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Transit-Oriented Development Benefits and Projects Brochure

 

TOD Brochure

Between 2001 and 2010, the Regional Transportation Council, through the Sustainable Development Calls for Projects (SDCFP), awarded over $99 million to match $24 million in local government funds for Transit-Oriented Development (TOD) infrastructure and planning studies. Infrastructure funds were used for sidewalk and streetscape infrastructure associated with the development of over 7,600 housing units and 2.8 million square feet of commercial space around existing rail stations. Visit the highlighted locations in the TOD brochure to see wide sidewalks and attractive streetscapes for a safe and pleasant walking environment.

Click here or on the image to the left to view the TOD brochure.

 

Why is TOD Important to North Texas?

      

The Dallas-Fort Worth region’s population is currently 7 million and is projected to increase to over 10 million by 2040.  This growth will require room for more commuters and demand for housing. TODs provide more commuting capacity and housing options, which can help to reduce congestion, improve air quality, and enable healthier commutes.

       

North Texans want more choice in transportation. In 2015, NCTCOG surveyed North Texas residents and found that over 67 percent would like their community to add or improve access to public transportation, and 72 percent would consider options besides driving alone to work if they were more convenient.

NCTCOG Surveys referenced in brochure:

Benefits of implementing TOD:

 

Transportation Benefits

 

  • More destinations near transit means more mode choices for more commuters.
  • The cost of congestion delay for North Texas is forecasted to reach $25 billion by 2040.1

Economic Benefits

 

  • Investments around transit stations have high returns for business and taxpayers.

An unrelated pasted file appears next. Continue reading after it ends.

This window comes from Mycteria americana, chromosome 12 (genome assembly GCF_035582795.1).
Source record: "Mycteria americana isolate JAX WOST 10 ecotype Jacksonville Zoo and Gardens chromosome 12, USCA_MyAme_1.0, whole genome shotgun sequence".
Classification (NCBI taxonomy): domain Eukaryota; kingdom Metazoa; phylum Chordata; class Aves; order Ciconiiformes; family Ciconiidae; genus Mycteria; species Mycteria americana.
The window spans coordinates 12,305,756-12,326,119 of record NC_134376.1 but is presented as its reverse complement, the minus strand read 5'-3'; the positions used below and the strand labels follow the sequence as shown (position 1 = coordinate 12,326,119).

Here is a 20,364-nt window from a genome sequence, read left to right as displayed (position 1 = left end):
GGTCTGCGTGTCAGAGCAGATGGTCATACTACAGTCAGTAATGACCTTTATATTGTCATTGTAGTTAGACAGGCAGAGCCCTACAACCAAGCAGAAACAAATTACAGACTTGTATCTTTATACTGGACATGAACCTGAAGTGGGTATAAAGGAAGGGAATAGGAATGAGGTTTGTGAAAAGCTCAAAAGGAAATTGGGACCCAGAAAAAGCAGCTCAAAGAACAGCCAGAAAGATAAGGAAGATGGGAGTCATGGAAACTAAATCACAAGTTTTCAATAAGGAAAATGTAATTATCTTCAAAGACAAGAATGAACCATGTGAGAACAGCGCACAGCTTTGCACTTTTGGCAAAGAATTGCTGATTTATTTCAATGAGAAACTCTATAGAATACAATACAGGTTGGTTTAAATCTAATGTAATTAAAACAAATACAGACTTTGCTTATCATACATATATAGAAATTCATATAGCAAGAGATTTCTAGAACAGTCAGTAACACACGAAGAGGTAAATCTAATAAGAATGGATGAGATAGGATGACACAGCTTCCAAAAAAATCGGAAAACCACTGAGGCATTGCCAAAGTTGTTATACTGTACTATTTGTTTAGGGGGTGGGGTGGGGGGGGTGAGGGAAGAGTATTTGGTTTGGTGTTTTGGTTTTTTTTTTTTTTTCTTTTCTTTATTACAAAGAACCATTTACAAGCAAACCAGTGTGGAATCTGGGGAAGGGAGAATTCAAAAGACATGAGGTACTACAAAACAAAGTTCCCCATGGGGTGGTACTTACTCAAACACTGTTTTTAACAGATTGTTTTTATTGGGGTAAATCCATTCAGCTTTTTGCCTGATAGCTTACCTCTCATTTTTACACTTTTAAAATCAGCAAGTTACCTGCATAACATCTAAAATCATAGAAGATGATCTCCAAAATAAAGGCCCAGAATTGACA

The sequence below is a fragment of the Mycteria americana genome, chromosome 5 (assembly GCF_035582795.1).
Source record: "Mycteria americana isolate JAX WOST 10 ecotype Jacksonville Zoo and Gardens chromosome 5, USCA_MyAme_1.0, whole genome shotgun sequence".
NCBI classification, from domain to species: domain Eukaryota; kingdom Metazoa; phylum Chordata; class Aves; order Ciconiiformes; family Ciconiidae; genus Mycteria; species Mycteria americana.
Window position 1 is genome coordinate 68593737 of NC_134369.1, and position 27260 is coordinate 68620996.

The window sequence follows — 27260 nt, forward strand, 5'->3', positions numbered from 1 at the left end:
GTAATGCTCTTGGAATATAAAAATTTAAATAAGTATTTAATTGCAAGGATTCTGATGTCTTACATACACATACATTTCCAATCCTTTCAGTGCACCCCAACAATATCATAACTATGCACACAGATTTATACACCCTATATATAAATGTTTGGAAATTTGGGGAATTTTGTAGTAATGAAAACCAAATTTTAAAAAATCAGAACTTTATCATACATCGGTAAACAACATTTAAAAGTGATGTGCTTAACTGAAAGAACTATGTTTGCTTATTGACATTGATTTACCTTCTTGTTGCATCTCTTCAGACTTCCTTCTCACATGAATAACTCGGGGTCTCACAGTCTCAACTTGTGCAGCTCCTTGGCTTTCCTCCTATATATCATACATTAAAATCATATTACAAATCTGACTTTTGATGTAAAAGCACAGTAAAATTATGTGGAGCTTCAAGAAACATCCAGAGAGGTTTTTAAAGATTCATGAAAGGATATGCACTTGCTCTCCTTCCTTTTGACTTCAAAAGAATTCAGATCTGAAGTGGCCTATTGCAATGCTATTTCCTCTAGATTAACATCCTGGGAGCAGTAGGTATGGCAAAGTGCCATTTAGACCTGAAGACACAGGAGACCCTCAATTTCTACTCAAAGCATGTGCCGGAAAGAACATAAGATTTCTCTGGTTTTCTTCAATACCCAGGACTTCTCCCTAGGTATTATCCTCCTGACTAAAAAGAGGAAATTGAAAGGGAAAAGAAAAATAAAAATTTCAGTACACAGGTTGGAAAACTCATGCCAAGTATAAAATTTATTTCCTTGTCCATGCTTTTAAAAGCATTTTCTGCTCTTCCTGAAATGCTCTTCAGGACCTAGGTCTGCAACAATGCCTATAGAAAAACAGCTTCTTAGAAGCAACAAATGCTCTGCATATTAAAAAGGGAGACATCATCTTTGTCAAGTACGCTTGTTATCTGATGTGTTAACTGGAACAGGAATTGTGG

• Rent on office space near stations in North Texas has a 13.9% premium versus offices elsewhere.2
  • Compact TOD is more fiscally efficient and reduces long-term public service costs, saving taxpayers money.3
  • Individuals can save close to $10,000 a year using transit in place of car ownership.4

Health Benefits

 

  • Transit-oriented development creates opportunities for healthier and safer travel.    
  • Walking just 30 minutes three times a week can produce a 26% reduction in the risk of heart disease and a 20% reduction in overall death rate.5
  • TOD can improve air quality by providing opportunities for more transit trips that generally emit less pollution on a per person basis.6

Benefit Source References

 

        3) Building Better Budgets: A National Examination of the Fiscal Benefits of Smart Growth
             Development (May 2013)
               https://smartgrowthamerica.org/resources/building-better-budgets-a-national-examination-of-
                  the-fiscal-benefits-of-smart-growth-development/

 

        4) APTA: Public transit users save $9980 annually (apta.com, 2012)
                http://www.apta.com/mediacenter/pressreleases/2012/Pages/120510_TransitSavingsReport.aspx  

 

        5) Walking: Your Steps to Health (Harvard Medical School, 2009)

               https://www.health.harvard.edu/newsletter_article/walking-your-steps-to-health

 

        6)  Transit’s Role in Environmental Sustainability (Federal Transit Administration, 2017)

                https://www.transit.dot.gov/regulations-and-guidance/environmental-programs/transit-
                 environmental-sustainability/transit-role
 

 

 

10/18/2017  10/17/2017 bw

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